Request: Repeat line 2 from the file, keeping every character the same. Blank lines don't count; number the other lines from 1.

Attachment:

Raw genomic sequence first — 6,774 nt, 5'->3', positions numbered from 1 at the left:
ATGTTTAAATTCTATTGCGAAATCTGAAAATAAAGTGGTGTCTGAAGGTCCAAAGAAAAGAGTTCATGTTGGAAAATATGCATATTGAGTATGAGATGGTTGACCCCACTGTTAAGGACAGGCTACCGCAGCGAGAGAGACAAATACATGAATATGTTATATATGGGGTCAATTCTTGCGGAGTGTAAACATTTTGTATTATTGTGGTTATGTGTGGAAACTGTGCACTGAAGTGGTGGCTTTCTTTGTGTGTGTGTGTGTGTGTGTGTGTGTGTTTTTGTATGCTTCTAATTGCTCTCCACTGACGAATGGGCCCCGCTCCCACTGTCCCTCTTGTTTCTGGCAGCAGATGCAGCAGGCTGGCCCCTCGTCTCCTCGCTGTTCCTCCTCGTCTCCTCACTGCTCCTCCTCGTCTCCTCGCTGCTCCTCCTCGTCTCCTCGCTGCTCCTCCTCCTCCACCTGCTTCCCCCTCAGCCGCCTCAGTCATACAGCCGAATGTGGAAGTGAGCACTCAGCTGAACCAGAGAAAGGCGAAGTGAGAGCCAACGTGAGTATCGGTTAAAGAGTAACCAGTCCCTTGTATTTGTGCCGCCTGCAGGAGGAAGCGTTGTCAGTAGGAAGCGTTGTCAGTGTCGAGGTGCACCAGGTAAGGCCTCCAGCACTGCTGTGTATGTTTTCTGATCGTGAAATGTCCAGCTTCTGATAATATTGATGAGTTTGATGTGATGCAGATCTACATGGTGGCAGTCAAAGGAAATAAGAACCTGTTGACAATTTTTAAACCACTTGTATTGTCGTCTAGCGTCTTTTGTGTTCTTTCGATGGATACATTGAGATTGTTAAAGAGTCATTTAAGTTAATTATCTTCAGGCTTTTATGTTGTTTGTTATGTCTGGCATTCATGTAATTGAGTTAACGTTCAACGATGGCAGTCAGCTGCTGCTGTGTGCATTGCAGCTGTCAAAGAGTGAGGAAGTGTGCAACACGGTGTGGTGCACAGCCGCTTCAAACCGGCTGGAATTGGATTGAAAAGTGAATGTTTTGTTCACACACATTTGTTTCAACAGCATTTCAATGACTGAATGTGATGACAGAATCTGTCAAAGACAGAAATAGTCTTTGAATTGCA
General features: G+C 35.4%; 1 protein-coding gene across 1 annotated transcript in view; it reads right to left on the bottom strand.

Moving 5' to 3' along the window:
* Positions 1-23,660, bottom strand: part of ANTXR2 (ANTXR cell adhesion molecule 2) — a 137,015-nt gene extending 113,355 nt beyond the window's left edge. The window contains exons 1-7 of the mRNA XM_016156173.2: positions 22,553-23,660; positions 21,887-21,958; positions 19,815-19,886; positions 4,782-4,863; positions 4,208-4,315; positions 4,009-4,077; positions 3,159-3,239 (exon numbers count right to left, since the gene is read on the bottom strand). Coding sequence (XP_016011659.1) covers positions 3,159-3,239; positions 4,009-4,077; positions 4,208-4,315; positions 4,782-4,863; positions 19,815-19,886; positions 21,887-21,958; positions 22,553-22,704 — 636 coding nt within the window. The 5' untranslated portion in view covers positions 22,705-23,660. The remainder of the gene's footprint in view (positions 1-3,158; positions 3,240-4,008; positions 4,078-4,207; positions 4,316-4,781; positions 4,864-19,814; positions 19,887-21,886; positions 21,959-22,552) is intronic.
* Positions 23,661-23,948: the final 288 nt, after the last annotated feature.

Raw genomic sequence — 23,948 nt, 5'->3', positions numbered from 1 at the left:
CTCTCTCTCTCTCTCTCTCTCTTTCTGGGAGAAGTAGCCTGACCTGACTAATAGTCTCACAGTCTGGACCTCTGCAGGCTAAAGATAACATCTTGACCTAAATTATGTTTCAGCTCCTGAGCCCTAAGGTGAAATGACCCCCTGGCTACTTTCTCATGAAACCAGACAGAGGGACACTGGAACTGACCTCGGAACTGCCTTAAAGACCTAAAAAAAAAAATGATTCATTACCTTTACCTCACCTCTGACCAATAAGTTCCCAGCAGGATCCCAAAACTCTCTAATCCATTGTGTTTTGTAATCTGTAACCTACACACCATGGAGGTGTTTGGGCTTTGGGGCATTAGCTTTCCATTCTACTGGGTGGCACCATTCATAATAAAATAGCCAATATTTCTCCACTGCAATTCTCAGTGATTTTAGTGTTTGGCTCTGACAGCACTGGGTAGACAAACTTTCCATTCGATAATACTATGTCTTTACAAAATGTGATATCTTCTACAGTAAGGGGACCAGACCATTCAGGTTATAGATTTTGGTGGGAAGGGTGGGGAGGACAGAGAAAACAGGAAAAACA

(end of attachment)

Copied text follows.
ATGTTTAAATTCTATTGCGAAATCTGAAAATAAAGTGGTGTCTGAAGGTCCAAAGAAAAGAGTTCATGTTGGAAAATATGCATATTGAGTATGAGATGGTTGACCCCACTGTTAAGGACAGGCTACCGCAGCGAGAGAGACAAATACATGAATATGTTATATATGGGGTCAATTCTTGCGGAGTGTAAACATTTTGTATTATTGTGGTTATGTGTGGAAACTGTGCACTGAAGTGGTGGCTTTCTTTGTGTGTGTGTGTGTGTGTGTGTGTGTGTTTTTGTATGCTTCTAATTGCTCTCCACTGACGAATGGGCCCCGCTCCCACTGTCCCTCTTGTTTCTGGCAGCAGATGCAGCAGGCTGGCCCCTCGTCTCCTCGCTGTTCCTCCTCGTCTCCTCACTGCTCCTCCTCGTCTCCTCGCTGCTCCTCCTCGTCTCCTCGCTGCTCCTCCTCCTCCACCTGCTTCCCCCTCAGCCGCCTCAGTCATACAGCCGAATGTGGAAGTGAGCACTCAGCTGAACCAGAGAAAGGCGAAGTGAGAGCCAACGTGAGTATCGGTTAAAGAGTAACCAGTCCCTTGTATTTGTGCCGCCTGCAGGAGGAAGCGTTGTCAGTAGGAAGCGTTGTCAGTGTCGAGGTGCACCAGGTAAGGCCTCCAGCACTGCTGTGTATGTTTTCTGATCGTGAAATGTCCAGCTTCTGATAATATTGATGAGTTTGATGTGATGCAGATCTACATGGTGGCAGTCAAAGGAAATAAGAACCTGTTGACAATTTTTAAACCACTTGTATTGTCGTCTAGCGTCTTTTGTGTTCTTTCGATGGATACATTGAGATTGTTAAAGAGTCATTTAAGTTAATTATCTTCAGGCTTTTATGTTGTTTGTTATGTCTGGCATTCATGTAATTGAGTTAACGTTCAACGATGGCAGTCAGCTGCTGCTGTGTGCATTGCAGCTGTCAAAGAGTGAGGAAGTGTGCAACACGGTGTGGTGCACAGCCGCTTCAAACCGGCTGGAATTGGATTGAAAAGTGAATGTTTTGTTCACACACATTTGTTTCAACAGCATTTCAATGACTGAATGTGATGACAGAATCTGTCAAAGACAGAAATAGTCTTTGAATTGCA